East Village at Dusk

On to Easter!


I started my day gluttonously at Northern Spy Food Co. I can’t remember how I originally heard of this restaurant, but I recognized the name while perusing brunch options, so I gave it a go. Sooo happy I did – I started off with a blood orange seltzer and a pistachio-glazed donut, and then had the sausage, egg, and cheese sandwich. Total gluttony, as I said. I highly recommend the restaurant for any meal, but  try to go at an off-hour since the dining room is small and fills quickly.

Next . . .

Park Avenue

Metropolitan Museum of Art

The Metropolitan Museum of Art. I am so happy I chose to spend my Sunday morning and early afternoon here. The crowds were light and I had plenty of time to check out multiple exhibitions. “Naked Behind the Camera” was small but had some really interesting pieces, including one by Paul Outerbridge Jr. from the 1930s that looked exactly like modern-day advertising. I went back to that piece multiple times while in the exhibition.

The more I go to this museum, the more I like it. The work is obviously phenomenal but the building itself is also a joy to explore.

Galleries at the Met

antiquities

Impressionism at the Met


The extraordinarily beautiful weather was calling my name by early afternoon, so I left the museum and walked through Central Park. People were out in droves, picnicing, playing games, exploring the park. It was, in a word, divine, as was the whole weekend. I can’t wait to go back again soon.

Sailboats - Central Park, Easter Morning

Central Park

Museum-Hopping in New York City

900 Feet

New York City is a place that I pass through frequently, but barely get to spend any quality time in. This was true once again last week when I traveled home for a friend’s wedding. Only an hour and a half Wednesday, and the same on Sunday. What can you see in the city in that amount of time? Not much. It’s hard to escape the crush of Times Square and the accompanying tourists when travel takes you to both the Port Authority and Penn Station. The city becomes neon and paper, with billboards and brick clouding the sky. But if you look closely, there are still striking views to be seen. All the following photos were taken within one block (which, according to the all-knowing Wikipedia, is typically 900 feet long in Manhattan).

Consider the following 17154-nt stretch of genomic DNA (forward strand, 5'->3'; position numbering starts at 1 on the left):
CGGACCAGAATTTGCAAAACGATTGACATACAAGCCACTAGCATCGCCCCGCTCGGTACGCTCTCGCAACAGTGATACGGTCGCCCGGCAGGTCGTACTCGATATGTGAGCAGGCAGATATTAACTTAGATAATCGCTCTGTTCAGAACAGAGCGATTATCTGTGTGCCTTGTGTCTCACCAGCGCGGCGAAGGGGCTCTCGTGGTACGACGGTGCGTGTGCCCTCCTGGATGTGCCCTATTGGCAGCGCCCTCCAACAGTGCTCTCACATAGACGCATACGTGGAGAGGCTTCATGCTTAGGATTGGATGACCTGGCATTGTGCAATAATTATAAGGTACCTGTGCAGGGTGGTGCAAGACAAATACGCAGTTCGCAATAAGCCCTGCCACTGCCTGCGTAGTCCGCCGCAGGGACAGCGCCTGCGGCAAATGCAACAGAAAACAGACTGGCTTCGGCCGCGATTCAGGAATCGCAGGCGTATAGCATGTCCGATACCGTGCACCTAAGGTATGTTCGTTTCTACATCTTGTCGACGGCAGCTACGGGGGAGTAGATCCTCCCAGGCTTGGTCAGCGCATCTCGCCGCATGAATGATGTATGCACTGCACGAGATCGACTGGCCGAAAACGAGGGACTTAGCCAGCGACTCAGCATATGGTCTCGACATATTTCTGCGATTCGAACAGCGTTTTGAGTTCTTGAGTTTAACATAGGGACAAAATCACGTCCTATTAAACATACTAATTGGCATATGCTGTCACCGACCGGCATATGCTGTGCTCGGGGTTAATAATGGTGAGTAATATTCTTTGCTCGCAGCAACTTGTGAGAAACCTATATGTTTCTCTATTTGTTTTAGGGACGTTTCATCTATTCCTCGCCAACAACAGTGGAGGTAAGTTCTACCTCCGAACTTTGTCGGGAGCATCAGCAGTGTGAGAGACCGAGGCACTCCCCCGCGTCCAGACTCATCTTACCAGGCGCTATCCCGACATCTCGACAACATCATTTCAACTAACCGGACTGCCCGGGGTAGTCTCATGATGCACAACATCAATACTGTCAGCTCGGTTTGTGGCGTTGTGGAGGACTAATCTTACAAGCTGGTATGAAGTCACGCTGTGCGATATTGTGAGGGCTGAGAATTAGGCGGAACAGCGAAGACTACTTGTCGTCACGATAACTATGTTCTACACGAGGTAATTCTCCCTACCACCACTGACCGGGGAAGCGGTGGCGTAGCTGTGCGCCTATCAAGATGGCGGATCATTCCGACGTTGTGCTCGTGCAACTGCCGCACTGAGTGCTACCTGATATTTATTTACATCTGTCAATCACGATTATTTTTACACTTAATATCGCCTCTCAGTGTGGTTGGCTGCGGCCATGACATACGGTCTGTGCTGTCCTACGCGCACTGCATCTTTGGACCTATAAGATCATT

buildings

 

side of a building

 

building facade

 

photo of NYC

 

photo of NYC

 

photo of NYC

 

And because it is New York . . .

a bicycle in New York

900 Feet

The City

This past weekend I took one of those seemingly endless bus rides down to a city that has grown on me in the last year. I remember being afraid of  New York City up through high school. It’s a world apart from my hometown, and seemed too full, too busy. My biggest complaint was that the sun, blocked by skyscrapers, didn’t reach the ground.

But what a difference a few years makes. Boston is, as my boyfriend says, a great starter city and my love for Boston has greatly augmented my enjoyment of New York. My last two trips there were quick but intensely enjoyable. Spontaneous adventures, birthday cake in a park in the middle of winter, long long walks, museums with walls for miles . . .

Sadly, this time around was not the same. Time and the subway system seemed to conspire against my fellow travelers and me. We rushed around and my camera barely saw the light of day. The few shots that I grabbed are below. But soon, very soon, I hope to go back, with my camera leading the way.

 

neon landscape

 

Portrait in Times Square

 

portrait

 

urban landscape

Subway Signs

The City